SEWA works with a joint strategy of struggle and development. While the work of rights involves long-term struggle, SEWA also aims to support economic empowerment by addressing the practical need of women for more income-generating work. Members of SEWA have done this time and again by women of a trade group coming together to register for-profit enterprises, where women are Owners, women are managers, and women are beneficiaries. We call these collective social enterprises or सामfू हक उदयोग. SEWA Bharat supports a cohort of 10 grassroots social enterprises, which includes SEWA Ruaab, an artisan producer company based out of New Delhi.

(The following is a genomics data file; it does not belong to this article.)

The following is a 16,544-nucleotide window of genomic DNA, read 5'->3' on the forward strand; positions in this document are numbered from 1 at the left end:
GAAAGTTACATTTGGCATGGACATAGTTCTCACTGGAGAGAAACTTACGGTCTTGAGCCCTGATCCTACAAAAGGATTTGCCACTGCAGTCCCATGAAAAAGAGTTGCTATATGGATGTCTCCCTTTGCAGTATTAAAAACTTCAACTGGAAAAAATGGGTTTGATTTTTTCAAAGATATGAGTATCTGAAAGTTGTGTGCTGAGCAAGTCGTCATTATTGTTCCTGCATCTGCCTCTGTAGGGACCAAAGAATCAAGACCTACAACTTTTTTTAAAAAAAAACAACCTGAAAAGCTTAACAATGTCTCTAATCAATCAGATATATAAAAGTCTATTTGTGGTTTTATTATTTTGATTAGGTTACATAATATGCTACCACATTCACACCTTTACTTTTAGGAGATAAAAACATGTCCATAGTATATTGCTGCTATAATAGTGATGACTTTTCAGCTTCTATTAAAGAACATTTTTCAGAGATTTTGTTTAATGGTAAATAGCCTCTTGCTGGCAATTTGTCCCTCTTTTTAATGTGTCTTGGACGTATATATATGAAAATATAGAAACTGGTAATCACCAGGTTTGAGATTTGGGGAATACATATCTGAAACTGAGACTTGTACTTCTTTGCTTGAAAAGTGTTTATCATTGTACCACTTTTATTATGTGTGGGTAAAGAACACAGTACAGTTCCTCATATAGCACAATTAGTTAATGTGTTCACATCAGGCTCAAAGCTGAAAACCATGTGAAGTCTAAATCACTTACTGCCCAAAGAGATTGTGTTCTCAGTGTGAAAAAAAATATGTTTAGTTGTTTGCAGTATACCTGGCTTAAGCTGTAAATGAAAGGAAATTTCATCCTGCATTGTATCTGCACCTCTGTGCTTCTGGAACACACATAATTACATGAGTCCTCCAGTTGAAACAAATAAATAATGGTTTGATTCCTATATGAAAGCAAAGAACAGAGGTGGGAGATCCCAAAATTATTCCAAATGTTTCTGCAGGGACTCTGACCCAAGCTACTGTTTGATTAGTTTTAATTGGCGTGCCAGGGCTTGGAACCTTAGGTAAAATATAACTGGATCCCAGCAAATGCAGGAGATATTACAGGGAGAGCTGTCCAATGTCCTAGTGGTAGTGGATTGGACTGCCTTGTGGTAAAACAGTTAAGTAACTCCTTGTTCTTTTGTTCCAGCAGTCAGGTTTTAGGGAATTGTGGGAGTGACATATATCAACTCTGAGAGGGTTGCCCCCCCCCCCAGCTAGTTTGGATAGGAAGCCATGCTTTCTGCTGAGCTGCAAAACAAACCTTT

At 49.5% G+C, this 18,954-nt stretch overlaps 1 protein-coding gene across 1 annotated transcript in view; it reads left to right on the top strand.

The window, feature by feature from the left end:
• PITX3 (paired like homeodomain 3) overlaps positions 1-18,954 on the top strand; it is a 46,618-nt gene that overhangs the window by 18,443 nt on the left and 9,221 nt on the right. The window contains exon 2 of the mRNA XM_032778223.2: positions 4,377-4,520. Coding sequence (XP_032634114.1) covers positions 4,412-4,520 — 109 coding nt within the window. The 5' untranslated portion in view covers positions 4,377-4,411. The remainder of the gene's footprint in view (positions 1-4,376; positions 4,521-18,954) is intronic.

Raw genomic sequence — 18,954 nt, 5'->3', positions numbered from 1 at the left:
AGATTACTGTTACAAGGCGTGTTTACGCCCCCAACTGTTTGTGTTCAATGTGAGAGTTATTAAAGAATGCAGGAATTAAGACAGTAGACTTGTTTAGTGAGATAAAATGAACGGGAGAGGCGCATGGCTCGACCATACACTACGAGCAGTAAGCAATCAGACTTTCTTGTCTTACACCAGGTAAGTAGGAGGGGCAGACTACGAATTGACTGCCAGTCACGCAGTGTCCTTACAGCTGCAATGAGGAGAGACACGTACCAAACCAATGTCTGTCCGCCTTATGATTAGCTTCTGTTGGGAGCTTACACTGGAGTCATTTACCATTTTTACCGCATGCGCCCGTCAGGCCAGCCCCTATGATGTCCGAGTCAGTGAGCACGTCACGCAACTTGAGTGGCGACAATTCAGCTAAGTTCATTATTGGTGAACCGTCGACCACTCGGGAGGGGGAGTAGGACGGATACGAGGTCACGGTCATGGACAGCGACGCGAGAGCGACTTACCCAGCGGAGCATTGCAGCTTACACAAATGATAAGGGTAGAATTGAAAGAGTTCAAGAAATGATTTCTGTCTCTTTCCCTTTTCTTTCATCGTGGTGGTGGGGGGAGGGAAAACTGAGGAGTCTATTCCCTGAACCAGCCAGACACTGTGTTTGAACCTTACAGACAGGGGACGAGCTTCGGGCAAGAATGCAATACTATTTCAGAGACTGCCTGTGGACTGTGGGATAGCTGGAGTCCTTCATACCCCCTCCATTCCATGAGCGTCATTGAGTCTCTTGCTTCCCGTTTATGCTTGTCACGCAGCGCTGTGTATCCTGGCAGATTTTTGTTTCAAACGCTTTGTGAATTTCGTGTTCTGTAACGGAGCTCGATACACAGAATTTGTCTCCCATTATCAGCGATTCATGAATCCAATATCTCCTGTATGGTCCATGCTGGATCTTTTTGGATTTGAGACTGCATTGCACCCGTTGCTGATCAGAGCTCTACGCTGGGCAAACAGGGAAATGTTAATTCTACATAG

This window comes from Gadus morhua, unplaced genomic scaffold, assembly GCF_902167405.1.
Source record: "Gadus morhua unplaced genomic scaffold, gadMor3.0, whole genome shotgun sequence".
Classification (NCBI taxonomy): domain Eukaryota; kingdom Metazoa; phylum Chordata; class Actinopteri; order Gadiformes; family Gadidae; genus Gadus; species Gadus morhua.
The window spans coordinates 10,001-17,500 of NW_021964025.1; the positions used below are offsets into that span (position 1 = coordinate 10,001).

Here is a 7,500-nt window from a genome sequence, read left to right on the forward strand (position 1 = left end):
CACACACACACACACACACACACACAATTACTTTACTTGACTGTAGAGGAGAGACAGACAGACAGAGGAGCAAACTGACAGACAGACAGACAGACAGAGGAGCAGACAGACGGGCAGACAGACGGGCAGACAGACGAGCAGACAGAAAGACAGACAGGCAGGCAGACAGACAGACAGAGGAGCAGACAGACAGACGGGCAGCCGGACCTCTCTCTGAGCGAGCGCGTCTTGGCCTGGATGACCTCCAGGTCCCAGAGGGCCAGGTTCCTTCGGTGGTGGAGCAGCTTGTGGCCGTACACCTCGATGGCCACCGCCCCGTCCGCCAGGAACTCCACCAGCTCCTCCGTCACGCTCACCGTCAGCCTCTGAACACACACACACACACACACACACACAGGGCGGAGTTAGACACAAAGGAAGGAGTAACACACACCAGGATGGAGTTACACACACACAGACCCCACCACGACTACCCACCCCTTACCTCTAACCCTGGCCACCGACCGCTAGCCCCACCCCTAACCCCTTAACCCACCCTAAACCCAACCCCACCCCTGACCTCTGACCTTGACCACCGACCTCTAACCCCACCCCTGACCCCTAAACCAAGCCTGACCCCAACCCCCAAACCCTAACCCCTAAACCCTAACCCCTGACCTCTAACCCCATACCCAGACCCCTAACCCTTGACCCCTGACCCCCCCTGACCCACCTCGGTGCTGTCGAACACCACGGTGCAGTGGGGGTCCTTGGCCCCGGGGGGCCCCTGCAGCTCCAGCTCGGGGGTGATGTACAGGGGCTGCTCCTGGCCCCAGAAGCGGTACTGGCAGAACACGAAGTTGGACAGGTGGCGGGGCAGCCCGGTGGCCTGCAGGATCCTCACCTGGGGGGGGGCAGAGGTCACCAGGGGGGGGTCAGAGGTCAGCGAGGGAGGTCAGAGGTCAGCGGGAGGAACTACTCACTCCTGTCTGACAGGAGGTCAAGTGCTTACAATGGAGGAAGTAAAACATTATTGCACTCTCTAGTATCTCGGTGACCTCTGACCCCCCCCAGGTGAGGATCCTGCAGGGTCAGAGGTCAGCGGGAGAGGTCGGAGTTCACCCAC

SEWA Ruaab, an artisan’s production company, began out of SEWA in 2009, India’s largest movement of informal women workers when home-based embroidery workers in Delhi and weavers in Bihar sought a solution to the economic and social exploitation that women faced in the garment supply chain. Women in the informal sector face a myriad of problems, such as low wages, sweatshop conditions, and bonded and child labor. Ruaab is owned and run by artisans, providing them with control of their work and their production. Ruaab aims to uplift our artisans through dignified work and provides them with a voice and control over their economic decisions. We also provide connections directly to social services through our connection with SEWA to provide social benefits.